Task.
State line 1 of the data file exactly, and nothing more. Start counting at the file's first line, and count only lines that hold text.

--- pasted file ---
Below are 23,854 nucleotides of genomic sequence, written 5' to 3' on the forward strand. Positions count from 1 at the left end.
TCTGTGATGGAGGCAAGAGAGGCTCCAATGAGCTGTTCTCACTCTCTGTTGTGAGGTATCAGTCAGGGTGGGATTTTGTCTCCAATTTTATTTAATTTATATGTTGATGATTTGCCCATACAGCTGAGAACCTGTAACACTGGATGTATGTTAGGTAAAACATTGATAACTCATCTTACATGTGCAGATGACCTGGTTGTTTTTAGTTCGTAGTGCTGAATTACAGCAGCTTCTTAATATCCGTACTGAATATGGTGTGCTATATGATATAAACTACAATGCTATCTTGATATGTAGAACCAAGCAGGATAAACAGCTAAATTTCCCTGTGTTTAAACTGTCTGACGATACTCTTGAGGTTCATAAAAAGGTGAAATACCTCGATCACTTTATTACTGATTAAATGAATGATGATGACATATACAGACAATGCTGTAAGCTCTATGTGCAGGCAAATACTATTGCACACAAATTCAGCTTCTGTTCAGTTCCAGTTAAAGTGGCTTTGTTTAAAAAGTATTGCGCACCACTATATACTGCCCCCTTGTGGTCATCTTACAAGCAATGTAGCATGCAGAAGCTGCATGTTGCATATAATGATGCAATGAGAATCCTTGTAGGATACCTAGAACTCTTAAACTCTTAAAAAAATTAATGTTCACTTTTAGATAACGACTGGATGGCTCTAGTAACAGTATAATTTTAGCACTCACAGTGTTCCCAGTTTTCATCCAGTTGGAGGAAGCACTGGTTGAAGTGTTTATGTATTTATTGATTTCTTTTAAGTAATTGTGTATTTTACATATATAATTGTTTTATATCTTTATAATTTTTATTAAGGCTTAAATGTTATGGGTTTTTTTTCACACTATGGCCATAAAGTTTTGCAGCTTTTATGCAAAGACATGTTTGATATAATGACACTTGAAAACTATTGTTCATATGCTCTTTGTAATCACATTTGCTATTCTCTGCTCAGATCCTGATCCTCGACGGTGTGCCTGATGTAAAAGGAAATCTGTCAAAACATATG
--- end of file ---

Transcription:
Below are 23,854 nucleotides of genomic sequence, written 5' to 3' on the forward strand. Positions count from 1 at the left end.